And obviously blaming it on agriculture alone does not cut it....since it's so heavily correlated to latitude.
    Hmmm, well actual published peer reviewed studies that have already been presented say otherwise.

    Anyway, the Cranio-metric data totally debunks you and that's much more important.
    First let's understand the use of the word "important" as it pertains to this discussion of early ancient Egypt. Lower Egypt, under no circumstances was never on the level of importance to the foundation of ancient Egypt as Southern Egypt and Nubia;

    "While not attempting to underestimate the contribution that Deltaic political and religious institutions made to those of a united Egypt, many Egyptologists now discount the idea that a united prehistoric kingdom of Lower Egypt ever existed."

    "While communities such as Ma'adi appear to have played an important role in entrepots through which goods and ideas form south-west Asia filtered into the Nile Valley in later prehistoric times, the main cultural and political tradition that gave rise to the cultural pattern of Early Dynastic Egypt is to be found not in the north but in the south.":
    The Cambridge History of Africa: Volume 1, From the Earliest Times to c. 500 BC, (Cambridge University Press: 1982), Edited by J. Desmond Clark pp. 500-509

    and

    "Evidence in Lower Egypt consists mainly of settlements with very simple burials, in contrast to Upper Egypt, where cemeteries with elaborate burials are found. The rich grave goods in several major cemeteries in Upper Egypt represent the acquired wealth of higher social strata, and these cemeteries were probably associated with centers of craft production. Trade and exchange of finished goods and luxury materials from the Eastern and Western Deserts and Nubia would have taken place in such centers. In Lower Egypt however, while excavated settlements permit a broader reconstruction of the prehistoric economy, there is little evidence for any great socioeconomic complexity... Archaeological evidence points to the origins of the state which emerged by the 1st Dynasty in Nagada culture of Upper Egypt, where grave types, pottery and artifacts demonstrate an evolution of from from the Predynastic to the 1st Dynasty. This cannot be demonstrated for the material culture of lower Egypt, which was eventually displaced by that originating in Upper Egypt."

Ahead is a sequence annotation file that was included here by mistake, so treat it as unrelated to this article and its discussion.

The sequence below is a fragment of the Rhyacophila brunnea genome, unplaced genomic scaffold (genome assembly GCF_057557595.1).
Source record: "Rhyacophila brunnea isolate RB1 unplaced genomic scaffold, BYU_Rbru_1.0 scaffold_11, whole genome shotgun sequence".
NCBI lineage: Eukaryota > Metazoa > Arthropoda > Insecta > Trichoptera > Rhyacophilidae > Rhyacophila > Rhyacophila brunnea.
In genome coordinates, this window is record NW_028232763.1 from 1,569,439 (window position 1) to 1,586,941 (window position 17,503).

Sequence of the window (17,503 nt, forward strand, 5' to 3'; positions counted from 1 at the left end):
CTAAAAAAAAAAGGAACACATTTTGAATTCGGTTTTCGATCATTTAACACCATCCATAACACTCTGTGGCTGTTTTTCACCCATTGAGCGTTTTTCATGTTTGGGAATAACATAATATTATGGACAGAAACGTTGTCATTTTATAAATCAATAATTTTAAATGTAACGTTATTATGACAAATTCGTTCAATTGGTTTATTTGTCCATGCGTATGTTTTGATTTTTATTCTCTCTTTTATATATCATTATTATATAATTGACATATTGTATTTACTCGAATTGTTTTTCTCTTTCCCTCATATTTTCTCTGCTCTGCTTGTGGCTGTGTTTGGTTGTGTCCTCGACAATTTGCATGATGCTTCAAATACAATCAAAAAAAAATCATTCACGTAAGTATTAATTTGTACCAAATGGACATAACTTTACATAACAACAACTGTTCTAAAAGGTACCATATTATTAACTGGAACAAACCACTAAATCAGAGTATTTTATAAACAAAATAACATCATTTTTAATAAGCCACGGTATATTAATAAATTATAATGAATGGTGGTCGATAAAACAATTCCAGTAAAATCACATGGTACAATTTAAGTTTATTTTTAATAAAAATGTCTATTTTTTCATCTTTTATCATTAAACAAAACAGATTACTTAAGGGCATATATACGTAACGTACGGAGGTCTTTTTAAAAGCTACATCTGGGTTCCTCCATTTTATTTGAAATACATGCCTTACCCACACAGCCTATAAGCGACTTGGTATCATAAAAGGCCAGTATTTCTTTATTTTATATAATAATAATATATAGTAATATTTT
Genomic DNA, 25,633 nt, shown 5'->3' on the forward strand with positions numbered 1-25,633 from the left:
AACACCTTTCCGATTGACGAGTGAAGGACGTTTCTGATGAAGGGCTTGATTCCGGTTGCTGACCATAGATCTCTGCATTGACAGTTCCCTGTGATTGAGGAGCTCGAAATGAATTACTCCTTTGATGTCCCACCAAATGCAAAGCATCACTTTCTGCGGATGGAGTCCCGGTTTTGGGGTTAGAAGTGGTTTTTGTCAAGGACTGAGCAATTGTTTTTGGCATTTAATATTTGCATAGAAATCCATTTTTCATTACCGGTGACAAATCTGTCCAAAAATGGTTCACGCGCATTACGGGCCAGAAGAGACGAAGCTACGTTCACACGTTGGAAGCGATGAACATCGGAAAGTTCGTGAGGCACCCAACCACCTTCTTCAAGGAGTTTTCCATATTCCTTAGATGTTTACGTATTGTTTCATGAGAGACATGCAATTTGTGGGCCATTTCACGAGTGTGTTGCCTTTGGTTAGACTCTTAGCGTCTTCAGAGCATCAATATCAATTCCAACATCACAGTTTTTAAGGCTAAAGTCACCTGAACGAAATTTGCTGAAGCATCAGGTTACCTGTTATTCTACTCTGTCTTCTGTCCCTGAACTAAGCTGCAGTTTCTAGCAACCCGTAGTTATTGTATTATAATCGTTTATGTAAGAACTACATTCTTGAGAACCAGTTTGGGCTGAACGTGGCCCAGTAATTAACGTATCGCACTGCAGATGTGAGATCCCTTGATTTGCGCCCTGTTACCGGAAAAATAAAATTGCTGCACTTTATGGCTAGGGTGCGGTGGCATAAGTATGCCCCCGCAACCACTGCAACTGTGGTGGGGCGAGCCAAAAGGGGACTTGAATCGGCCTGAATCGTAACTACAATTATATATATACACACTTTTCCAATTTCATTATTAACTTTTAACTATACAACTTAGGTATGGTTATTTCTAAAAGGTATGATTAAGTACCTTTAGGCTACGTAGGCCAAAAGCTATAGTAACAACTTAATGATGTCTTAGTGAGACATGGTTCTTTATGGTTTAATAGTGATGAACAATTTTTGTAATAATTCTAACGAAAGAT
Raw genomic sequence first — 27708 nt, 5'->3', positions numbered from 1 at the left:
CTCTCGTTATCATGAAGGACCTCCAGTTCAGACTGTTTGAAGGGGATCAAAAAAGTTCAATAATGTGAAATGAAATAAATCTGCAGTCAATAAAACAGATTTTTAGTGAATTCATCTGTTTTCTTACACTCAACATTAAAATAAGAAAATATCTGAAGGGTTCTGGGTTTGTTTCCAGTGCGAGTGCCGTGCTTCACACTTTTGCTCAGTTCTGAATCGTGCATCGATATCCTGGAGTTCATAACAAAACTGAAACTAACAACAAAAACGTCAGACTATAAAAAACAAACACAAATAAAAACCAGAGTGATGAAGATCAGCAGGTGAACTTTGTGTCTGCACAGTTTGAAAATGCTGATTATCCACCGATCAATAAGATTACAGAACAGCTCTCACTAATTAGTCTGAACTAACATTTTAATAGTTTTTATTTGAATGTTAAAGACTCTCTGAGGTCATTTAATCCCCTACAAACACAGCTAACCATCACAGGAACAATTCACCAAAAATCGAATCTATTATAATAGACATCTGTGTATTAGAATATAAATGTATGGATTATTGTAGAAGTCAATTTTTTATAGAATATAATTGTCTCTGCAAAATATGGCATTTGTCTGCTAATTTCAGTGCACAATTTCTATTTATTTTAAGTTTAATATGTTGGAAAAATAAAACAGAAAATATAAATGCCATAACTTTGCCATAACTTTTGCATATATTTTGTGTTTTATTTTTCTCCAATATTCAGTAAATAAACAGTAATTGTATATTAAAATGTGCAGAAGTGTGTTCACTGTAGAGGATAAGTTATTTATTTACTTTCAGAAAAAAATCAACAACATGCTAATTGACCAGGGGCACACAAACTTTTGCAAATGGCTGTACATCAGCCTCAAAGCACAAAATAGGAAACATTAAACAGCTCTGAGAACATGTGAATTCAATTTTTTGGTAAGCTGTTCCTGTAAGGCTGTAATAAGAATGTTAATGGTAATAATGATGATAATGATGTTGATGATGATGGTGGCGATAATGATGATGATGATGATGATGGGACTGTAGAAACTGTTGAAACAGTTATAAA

--K. Bard (2005). Encyclopaedia of the Archaeology of Ancient Egypt. 28

    and

    "..the early cultures of Merimde, the Fayum, Badari Naqada I and II are essentially African and early African social customs and religious beliefs were the root and foundation of the ancient Egyptian way of life." (Source: Shaw, Thurston (1976) Changes in African Archaeology in the Last Forty Years in African Studies since 1945. p. 156-68. London.)

    HEre you can see that more recent craniometric evidence shows that early Lower Egyptians exhibited a range of variations that keeps them firmly within the range of indigenous black African craniometric variations;

    "Maadi and both northern Early Dynastic series, while distinctive, are closer to the Upper Egyptians on PC 2 in “shape” than Wadi Digla, which indicates a level of diversity in Lower Egypt. Interestingly, the Maadi PD sample is more similar overall to Upper Egyptians than to Lower Egyptians (with the exception of Wadi Digla) when compared to Badari. The Abydos ED series, as noted, shows similarity to the Predynastic Upper Egyptian series, but is also distinctive along both axes of variation. On PC 1 and 2 the Predynastic Upper Egyptian series (Abydos, Naqada, Badari) group more closely to each other overall than do the Lower Egyptian Predynastic series (Wadi Digla and Maadi), depicting the greater level of diversity in northern Egypt."------Keita, SOY, Godde, K. 2016. A preliminary analysis of diachronic craniometric geographical variation during the Predynastic-Early Dynastic period: possible population implications for the theories of the merger of upper and lower Egypt. Göttinger Miszellen 249: 97-110.